So yeh, one goes in the bush or long grass and occasionally you find a tick or 2 on you afterwards. No big deal, pull it out, maybe a bit red and itchy for a few days.

About a year ago all this changed for me. I had a tick attach to my inner forearm, it hurt, I was able to pull it out immediately  with my fingers. Pain continued at the location and a warm pinkness quickly  developed around the area.  The pain and redness continued to develop over the day and I eventually presented to our local Polyclinic where competent staff diagnosed cellulitis ( infection ) at the site. I was put on oral antibiotics and sent home. The condition worsened by morning and so I spent 3 days in hospital on IV antibiotics followed by ongoing oral treatment post discharge.  My doctor later confirmed what I already knew that untreated the infection would have turned to septicaemia with fatal results.  From talking with hospital staff infection post tick ‘bite’ is quite common.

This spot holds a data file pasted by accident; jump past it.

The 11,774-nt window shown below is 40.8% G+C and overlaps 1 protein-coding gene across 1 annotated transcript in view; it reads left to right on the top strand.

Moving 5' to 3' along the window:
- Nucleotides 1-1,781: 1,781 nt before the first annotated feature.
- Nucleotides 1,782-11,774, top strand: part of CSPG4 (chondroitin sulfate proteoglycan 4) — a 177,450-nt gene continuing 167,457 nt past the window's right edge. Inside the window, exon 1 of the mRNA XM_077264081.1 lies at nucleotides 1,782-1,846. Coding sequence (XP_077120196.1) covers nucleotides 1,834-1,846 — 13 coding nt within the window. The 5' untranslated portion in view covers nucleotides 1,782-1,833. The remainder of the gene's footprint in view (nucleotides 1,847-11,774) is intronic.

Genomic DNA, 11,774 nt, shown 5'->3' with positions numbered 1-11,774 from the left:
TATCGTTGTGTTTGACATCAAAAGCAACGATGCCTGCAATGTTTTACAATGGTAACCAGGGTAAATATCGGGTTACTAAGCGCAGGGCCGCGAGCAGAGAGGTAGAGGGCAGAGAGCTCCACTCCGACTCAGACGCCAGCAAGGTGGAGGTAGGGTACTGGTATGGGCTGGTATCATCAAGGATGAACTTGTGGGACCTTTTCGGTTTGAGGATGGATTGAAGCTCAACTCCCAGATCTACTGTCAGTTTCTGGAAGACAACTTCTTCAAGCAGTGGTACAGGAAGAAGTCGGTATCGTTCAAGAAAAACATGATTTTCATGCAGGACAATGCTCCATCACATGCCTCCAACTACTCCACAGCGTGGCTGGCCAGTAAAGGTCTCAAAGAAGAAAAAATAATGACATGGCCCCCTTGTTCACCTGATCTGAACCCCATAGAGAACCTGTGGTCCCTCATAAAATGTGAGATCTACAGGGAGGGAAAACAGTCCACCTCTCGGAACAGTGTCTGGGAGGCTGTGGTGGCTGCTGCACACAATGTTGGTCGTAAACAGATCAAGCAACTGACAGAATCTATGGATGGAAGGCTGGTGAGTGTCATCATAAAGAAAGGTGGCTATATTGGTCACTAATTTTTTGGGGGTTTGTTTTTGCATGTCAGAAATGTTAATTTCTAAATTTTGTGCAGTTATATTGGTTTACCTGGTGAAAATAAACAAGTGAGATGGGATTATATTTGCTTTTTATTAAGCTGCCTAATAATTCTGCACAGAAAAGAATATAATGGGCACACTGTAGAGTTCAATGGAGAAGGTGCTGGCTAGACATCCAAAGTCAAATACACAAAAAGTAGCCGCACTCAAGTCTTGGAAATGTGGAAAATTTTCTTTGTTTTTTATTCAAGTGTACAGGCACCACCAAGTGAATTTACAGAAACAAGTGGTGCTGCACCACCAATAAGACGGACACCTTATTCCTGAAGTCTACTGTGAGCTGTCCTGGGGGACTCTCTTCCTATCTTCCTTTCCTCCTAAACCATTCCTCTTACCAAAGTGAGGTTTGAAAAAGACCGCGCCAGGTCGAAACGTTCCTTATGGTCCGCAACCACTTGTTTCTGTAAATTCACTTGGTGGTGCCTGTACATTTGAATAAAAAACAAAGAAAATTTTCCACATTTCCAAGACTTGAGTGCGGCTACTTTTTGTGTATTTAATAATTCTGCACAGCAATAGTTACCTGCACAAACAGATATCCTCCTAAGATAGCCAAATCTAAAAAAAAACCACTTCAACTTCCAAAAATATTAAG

A tick that I found on my clothing,  posing ready to grab again. 


I have a bit of a medical background so after this event did a fair bit of reading regarding ticks and tick-borne disease.

Here is a link to the Australian Association of Bush Regenerators page where there is all sorts of  information, and lots of useful links within

Here is a link to an ABC  Catalyst episode on ticks and tick allergy, you can watch the video or read the transcript.

So what do I do differently after my bad episode.  I don’t go into dense bush, you can see and photograph plenty from tracks and firetrails.  When I get home I strip off and check myself and my clothes for ticks. I wear gumboots quite a bit, long sleeves, hat and I spray insect repellant on as well.  I’ve only had one tick in me since the hospitalization ( I was lazy and didn’t do a strip search that day ) I used ‘Wartner’ freezing spray to kill the tick and had an uneventful recovery. I also keep antiseptic cream in my little bush pack and some fine tweezers.

So still enjoy the Aussie bush but be aware of the serious problems that ticks sometimes cause.  Have a look at the links above, be alert to the issues and have a plan of management worked out before you find the next tick in you.